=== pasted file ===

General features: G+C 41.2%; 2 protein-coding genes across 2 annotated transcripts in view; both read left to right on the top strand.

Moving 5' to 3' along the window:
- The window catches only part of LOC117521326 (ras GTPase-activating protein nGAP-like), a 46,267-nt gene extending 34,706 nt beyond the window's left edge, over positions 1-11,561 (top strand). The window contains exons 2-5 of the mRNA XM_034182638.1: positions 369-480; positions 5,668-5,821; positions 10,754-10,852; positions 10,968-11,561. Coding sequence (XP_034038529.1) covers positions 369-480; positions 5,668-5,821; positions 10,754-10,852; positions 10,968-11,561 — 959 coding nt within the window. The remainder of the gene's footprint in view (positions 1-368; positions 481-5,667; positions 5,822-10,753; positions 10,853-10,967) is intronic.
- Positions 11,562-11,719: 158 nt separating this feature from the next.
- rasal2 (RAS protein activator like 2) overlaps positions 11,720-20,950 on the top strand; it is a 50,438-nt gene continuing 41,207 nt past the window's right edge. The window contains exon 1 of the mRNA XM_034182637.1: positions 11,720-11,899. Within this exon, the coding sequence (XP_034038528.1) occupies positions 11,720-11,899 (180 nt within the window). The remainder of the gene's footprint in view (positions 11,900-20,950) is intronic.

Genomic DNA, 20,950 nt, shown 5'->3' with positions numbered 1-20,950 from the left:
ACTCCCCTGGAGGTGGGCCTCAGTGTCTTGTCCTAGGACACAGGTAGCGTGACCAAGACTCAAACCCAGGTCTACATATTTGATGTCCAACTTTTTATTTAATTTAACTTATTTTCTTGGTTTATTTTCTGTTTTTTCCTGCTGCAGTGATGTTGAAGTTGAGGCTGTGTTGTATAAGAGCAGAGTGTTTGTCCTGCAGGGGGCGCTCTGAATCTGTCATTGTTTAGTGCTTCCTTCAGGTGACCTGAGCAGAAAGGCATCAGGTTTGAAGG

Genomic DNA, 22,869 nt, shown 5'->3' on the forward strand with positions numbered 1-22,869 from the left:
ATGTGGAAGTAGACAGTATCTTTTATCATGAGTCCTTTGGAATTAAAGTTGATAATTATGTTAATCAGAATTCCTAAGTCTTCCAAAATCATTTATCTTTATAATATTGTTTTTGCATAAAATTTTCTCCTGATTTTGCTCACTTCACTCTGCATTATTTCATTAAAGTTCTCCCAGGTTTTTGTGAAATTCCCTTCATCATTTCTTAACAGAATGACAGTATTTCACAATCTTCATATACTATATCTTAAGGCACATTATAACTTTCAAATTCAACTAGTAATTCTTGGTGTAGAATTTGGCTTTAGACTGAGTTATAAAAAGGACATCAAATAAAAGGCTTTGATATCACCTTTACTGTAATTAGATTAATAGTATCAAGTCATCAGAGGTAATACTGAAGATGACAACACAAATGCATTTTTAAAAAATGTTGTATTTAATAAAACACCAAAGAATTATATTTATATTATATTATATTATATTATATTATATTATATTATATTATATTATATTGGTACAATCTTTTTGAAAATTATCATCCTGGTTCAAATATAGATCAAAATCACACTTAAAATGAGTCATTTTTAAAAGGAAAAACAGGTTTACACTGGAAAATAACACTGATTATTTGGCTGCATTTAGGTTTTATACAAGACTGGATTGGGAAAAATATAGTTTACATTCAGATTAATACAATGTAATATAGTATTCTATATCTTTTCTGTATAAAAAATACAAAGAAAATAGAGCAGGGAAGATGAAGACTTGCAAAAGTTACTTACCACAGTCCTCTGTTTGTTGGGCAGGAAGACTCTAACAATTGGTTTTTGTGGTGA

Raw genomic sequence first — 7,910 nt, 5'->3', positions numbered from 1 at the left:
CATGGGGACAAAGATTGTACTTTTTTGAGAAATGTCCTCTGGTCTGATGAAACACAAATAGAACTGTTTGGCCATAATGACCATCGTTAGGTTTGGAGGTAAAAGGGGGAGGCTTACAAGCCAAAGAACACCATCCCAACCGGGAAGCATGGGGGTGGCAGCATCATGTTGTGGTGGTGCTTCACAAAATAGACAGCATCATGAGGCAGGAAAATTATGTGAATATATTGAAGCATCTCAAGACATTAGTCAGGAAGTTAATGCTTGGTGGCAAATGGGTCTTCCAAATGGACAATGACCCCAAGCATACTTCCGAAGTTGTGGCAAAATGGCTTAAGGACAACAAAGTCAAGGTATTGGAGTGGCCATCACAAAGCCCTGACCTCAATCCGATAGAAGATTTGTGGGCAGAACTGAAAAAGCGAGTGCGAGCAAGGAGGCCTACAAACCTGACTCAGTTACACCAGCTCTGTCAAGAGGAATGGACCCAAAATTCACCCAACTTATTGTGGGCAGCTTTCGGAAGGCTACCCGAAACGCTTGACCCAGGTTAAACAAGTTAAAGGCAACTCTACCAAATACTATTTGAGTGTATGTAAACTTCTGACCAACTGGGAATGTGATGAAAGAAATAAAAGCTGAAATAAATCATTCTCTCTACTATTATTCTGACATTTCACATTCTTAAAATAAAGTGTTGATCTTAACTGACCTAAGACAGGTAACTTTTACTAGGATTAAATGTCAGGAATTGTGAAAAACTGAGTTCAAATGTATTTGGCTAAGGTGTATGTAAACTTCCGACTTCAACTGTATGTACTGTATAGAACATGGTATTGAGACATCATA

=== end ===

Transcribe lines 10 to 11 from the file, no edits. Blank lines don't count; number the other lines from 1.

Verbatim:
Raw genomic sequence first — 7,910 nt, 5'->3', positions numbered from 1 at the left:
CATGGGGACAAAGATTGTACTTTTTTGAGAAATGTCCTCTGGTCTGATGAAACACAAATAGAACTGTTTGGCCATAATGACCATCGTTAGGTTTGGAGGTAAAAGGGGGAGGCTTACAAGCCAAAGAACACCATCCCAACCGGGAAGCATGGGGGTGGCAGCATCATGTTGTGGTGGTGCTTCACAAAATAGACAGCATCATGAGGCAGGAAAATTATGTGAATATATTGAAGCATCTCAAGACATTAGTCAGGAAGTTAATGCTTGGTGGCAAATGGGTCTTCCAAATGGACAATGACCCCAAGCATACTTCCGAAGTTGTGGCAAAATGGCTTAAGGACAACAAAGTCAAGGTATTGGAGTGGCCATCACAAAGCCCTGACCTCAATCCGATAGAAGATTTGTGGGCAGAACTGAAAAAGCGAGTGCGAGCAAGGAGGCCTACAAACCTGACTCAGTTACACCAGCTCTGTCAAGAGGAATGGACCCAAAATTCACCCAACTTATTGTGGGCAGCTTTCGGAAGGCTACCCGAAACGCTTGACCCAGGTTAAACAAGTTAAAGGCAACTCTACCAAATACTATTTGAGTGTATGTAAACTTCTGACCAACTGGGAATGTGATGAAAGAAATAAAAGCTGAAATAAATCATTCTCTCTACTATTATTCTGACATTTCACATTCTTAAAATAAAGTGTTGATCTTAACTGACCTAAGACAGGTAACTTTTACTAGGATTAAATGTCAGGAATTGTGAAAAACTGAGTTCAAATGTATTTGGCTAAGGTGTATGTAAACTTCCGACTTCAACTGTATGTACTGTATAGAACATGGTATTGAGACATCATA